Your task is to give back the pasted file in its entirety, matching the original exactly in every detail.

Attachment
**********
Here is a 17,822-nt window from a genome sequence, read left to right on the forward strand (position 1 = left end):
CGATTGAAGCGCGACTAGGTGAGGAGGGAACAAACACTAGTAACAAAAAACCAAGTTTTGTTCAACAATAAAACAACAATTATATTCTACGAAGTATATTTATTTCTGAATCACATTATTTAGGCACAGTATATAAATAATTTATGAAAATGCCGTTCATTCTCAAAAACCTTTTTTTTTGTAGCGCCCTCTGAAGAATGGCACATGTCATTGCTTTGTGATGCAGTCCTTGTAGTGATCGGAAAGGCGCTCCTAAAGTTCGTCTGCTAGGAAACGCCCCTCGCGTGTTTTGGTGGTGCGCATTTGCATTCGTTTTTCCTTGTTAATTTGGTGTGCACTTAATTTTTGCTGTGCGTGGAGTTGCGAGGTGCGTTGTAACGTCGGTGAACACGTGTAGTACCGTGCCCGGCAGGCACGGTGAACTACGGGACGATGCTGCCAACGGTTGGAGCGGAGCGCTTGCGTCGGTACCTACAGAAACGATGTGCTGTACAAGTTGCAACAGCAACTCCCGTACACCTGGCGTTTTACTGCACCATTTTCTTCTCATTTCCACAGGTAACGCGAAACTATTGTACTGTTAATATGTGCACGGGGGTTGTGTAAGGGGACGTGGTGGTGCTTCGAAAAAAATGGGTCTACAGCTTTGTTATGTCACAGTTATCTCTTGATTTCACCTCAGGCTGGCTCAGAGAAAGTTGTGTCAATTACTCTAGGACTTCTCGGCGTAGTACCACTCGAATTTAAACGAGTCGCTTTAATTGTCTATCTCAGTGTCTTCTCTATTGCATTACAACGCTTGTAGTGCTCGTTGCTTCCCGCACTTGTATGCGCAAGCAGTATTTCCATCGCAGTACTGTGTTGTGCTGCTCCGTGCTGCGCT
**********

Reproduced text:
Here is a 17,822-nt window from a genome sequence, read left to right on the forward strand (position 1 = left end):
CGATTGAAGCGCGACTAGGTGAGGAGGGAACAAACACTAGTAACAAAAAACCAAGTTTTGTTCAACAATAAAACAACAATTATATTCTACGAAGTATATTTATTTCTGAATCACATTATTTAGGCACAGTATATAAATAATTTATGAAAATGCCGTTCATTCTCAAAAACCTTTTTTTTTGTAGCGCCCTCTGAAGAATGGCACATGTCATTGCTTTGTGATGCAGTCCTTGTAGTGATCGGAAAGGCGCTCCTAAAGTTCGTCTGCTAGGAAACGCCCCTCGCGTGTTTTGGTGGTGCGCATTTGCATTCGTTTTTCCTTGTTAATTTGGTGTGCACTTAATTTTTGCTGTGCGTGGAGTTGCGAGGTGCGTTGTAACGTCGGTGAACACGTGTAGTACCGTGCCCGGCAGGCACGGTGAACTACGGGACGATGCTGCCAACGGTTGGAGCGGAGCGCTTGCGTCGGTACCTACAGAAACGATGTGCTGTACAAGTTGCAACAGCAACTCCCGTACACCTGGCGTTTTACTGCACCATTTTCTTCTCATTTCCACAGGTAACGCGAAACTATTGTACTGTTAATATGTGCACGGGGGTTGTGTAAGGGGACGTGGTGGTGCTTCGAAAAAAATGGGTCTACAGCTTTGTTATGTCACAGTTATCTCTTGATTTCACCTCAGGCTGGCTCAGAGAAAGTTGTGTCAATTACTCTAGGACTTCTCGGCGTAGTACCACTCGAATTTAAACGAGTCGCTTTAATTGTCTATCTCAGTGTCTTCTCTATTGCATTACAACGCTTGTAGTGCTCGTTGCTTCCCGCACTTGTATGCGCAAGCAGTATTTCCATCGCAGTACTGTGTTGTGCTGCTCCGTGCTGCGCT